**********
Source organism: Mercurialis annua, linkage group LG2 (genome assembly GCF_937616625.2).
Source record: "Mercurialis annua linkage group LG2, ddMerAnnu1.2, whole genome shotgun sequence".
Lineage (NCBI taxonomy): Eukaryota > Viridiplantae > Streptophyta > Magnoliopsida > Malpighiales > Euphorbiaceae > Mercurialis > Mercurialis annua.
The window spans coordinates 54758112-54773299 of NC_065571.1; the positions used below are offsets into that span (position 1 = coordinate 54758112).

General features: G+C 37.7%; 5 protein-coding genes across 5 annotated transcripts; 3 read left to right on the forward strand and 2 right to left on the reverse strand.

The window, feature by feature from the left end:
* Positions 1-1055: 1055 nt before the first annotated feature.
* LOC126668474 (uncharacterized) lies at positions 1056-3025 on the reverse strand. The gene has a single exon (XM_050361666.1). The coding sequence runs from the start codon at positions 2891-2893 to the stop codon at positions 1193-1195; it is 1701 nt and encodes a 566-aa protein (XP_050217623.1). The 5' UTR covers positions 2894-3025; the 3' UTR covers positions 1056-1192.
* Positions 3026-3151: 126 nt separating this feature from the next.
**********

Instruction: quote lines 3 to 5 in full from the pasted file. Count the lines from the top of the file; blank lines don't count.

Lineage (NCBI taxonomy): Eukaryota > Viridiplantae > Streptophyta > Magnoliopsida > Malpighiales > Euphorbiaceae > Mercurialis > Mercurialis annua.
The window spans coordinates 54758112-54773299 of NC_065571.1; the positions used below are offsets into that span (position 1 = coordinate 54758112).

General features: G+C 37.7%; 5 protein-coding genes across 5 annotated transcripts; 3 read left to right on the forward strand and 2 right to left on the reverse strand.